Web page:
This summer, two seniors from Orestimba were chosen to represent their school at the 2019 Boys State and Girls State sessions. The programs educate students from high schools all over California about how the country’s government operates, while providing realistic, hands-on experience running a mock government of their own.
In June, Maxwelle Tartaglia attended the 2019 Girls State session, sponsored by the American Legion Auxiliary, at Claremont McKenna College. Upon learning that she was chosen as this year’s Orestimba delegate, the 16 year-old daughter of Jeanette Koback-Tartaglia and George Tartaglia was honored.
“I didn’t really expect to be chosen, but I was overly excited to be given the opportunity,” she said.
During Girls State, Tartaglia learned about what goes into running the state and, by extension, the nation. Some of her most notable lessons related to logistical aspects, such as the process by which bills pass through the legislative branch, as well as the subliminal factors that are a driving force in politics. When asked about any similarities she had seen between the simulated government and that of our country, she talked about the lack of transparency in political campaigns.
“Something I saw that reminded me of our government were people running for positions off of a slogan that didn’t really give away anything regarding their intentions once elected,” she recalls. “It’s a tactic that works, so I can’t really be upset at its use, but I can be upset with the voters that fall for it.”
The delegates add to the power of the program through their direct involvement while portraying a variety of roles. Tartaglia participated by representing a lobbyist working in the legislative assembly.
When it came to the others she met, Tartaglia was impressed by the degree of diversity.
“I enjoyed meeting other girls who were passionate about expressing their opinions and were willing to debate and discuss them with me. The difference in opinion came down to their different experiences, and that diversity was my favorite part of the program,” Tartaglia related.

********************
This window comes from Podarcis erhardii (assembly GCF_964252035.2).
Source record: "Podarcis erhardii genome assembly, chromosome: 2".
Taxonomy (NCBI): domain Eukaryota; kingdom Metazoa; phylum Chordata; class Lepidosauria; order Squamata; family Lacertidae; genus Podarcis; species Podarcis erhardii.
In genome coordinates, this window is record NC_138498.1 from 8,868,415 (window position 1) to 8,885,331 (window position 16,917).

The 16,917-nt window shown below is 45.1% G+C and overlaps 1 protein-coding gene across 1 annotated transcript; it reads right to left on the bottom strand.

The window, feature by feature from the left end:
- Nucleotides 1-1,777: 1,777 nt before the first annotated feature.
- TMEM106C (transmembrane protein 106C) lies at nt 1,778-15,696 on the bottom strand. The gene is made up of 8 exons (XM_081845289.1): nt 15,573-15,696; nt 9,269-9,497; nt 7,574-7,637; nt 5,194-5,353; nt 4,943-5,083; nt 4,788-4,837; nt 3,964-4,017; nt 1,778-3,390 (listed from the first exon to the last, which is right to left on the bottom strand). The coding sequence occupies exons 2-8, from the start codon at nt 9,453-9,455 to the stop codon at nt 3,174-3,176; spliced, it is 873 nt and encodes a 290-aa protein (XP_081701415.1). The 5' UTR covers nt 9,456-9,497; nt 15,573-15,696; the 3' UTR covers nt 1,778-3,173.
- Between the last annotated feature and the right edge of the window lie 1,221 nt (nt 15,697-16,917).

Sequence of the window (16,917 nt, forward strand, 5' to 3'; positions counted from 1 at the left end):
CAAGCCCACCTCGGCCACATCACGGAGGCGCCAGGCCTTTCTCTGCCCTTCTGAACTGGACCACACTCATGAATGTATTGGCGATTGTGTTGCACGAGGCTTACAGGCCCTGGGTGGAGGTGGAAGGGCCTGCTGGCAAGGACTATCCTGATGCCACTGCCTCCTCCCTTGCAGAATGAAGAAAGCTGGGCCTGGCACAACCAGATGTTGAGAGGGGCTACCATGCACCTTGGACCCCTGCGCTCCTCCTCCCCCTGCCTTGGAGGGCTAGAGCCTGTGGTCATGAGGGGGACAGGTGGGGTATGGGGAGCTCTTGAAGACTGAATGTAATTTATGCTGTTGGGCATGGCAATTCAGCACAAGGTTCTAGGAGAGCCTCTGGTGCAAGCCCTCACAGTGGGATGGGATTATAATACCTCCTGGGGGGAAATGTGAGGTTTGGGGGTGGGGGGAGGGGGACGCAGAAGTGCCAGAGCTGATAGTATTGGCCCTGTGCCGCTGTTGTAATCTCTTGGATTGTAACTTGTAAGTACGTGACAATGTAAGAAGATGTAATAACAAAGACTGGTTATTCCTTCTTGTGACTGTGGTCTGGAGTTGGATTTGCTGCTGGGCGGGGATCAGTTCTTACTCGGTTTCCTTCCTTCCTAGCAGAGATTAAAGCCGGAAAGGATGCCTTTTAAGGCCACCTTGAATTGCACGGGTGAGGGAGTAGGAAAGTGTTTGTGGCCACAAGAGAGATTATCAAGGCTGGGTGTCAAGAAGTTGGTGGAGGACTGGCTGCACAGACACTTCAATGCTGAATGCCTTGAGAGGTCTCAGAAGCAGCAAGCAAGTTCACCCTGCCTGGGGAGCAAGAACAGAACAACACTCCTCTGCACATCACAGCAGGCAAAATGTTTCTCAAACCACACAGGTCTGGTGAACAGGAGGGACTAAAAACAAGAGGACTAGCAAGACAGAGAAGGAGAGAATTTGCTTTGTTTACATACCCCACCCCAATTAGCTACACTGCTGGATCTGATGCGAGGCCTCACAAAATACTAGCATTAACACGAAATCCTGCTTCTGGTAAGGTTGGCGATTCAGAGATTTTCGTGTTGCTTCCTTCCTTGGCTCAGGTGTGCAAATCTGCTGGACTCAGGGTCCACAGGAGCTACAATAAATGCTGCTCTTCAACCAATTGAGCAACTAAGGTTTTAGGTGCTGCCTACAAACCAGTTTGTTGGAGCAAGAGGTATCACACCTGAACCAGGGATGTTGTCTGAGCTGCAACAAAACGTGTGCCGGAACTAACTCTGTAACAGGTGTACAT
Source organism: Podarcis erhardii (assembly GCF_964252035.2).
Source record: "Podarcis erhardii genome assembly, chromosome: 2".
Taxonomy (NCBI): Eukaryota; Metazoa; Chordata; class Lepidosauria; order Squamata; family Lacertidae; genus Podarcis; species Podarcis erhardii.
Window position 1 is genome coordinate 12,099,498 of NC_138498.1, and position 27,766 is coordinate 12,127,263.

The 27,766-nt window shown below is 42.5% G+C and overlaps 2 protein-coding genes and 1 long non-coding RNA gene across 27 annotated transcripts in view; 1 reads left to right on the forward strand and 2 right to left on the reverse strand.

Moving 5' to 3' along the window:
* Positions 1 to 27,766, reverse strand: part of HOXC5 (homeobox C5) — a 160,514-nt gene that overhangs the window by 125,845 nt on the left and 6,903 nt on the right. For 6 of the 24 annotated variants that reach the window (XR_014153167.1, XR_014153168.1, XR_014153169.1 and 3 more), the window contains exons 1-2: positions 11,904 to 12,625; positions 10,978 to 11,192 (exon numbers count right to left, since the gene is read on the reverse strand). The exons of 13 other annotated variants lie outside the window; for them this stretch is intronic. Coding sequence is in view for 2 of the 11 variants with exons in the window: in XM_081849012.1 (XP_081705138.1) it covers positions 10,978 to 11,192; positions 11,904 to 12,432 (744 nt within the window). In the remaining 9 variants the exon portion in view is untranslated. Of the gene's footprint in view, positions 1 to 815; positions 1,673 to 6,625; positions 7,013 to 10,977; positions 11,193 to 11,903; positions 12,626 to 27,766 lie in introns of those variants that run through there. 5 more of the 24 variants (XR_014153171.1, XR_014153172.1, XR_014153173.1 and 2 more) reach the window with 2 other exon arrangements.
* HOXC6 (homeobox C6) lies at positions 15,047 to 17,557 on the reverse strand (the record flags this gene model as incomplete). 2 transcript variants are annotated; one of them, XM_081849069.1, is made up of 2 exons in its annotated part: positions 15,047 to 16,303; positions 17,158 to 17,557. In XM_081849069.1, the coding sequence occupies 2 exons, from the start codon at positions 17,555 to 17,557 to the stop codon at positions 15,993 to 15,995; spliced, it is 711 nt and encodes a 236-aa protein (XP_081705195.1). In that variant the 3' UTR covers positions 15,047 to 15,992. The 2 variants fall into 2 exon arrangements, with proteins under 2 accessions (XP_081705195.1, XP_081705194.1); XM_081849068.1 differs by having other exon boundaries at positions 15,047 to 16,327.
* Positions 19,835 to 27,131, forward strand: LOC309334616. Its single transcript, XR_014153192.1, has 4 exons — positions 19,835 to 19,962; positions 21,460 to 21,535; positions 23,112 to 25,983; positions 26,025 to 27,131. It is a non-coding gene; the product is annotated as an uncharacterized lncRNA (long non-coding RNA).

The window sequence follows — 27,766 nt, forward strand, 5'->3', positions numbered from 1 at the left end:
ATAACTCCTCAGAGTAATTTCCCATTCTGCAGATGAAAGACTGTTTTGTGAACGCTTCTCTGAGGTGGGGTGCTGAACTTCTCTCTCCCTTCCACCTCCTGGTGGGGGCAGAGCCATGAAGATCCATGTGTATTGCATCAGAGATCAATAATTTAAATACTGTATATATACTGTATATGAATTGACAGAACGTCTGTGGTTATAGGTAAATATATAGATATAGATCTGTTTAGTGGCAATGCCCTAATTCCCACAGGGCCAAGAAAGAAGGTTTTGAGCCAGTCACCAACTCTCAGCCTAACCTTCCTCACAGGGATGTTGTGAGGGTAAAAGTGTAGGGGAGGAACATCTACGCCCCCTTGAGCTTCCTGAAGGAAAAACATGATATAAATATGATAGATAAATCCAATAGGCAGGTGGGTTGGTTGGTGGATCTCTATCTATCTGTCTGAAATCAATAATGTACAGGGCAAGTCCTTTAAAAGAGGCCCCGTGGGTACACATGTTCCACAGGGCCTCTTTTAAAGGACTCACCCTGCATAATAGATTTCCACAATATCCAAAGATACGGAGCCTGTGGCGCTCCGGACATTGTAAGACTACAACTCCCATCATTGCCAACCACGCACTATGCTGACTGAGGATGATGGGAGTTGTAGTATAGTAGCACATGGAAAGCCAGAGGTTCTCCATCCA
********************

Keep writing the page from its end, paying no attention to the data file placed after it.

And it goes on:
She was even able to meet someone who shared her Thai heritage and forged a close friendship.
The many activities at Girls State included motivational speakers.
Tartaglia found one particularly moving.
“ I distinctly remember her sharing some of her experiences from being involved in government, specifically being told by a man above her that she should just give up,” she recalled. “She shared that she was able to find a balance between her work life and (family) and I thought that that was inspirational.”
The atmosphere at Girls State was in contrast to the current political climate, said Tartaglia, with none of the chaos discord being seen in real-life political circles.
“In our current government, there is a political divide between our two-party system that leaves no room for discussion or compromise. [At Girls State], for the most part, everybody had the same political beliefs,” she said. “I believe that by all of us coming from the same generation, we are all aware of our government’s problems and shortcomings. Being able to hear from women my age from all over California who share beliefs similar to my own filled me with optimism for when we are all able to vote and make decisions for our government.”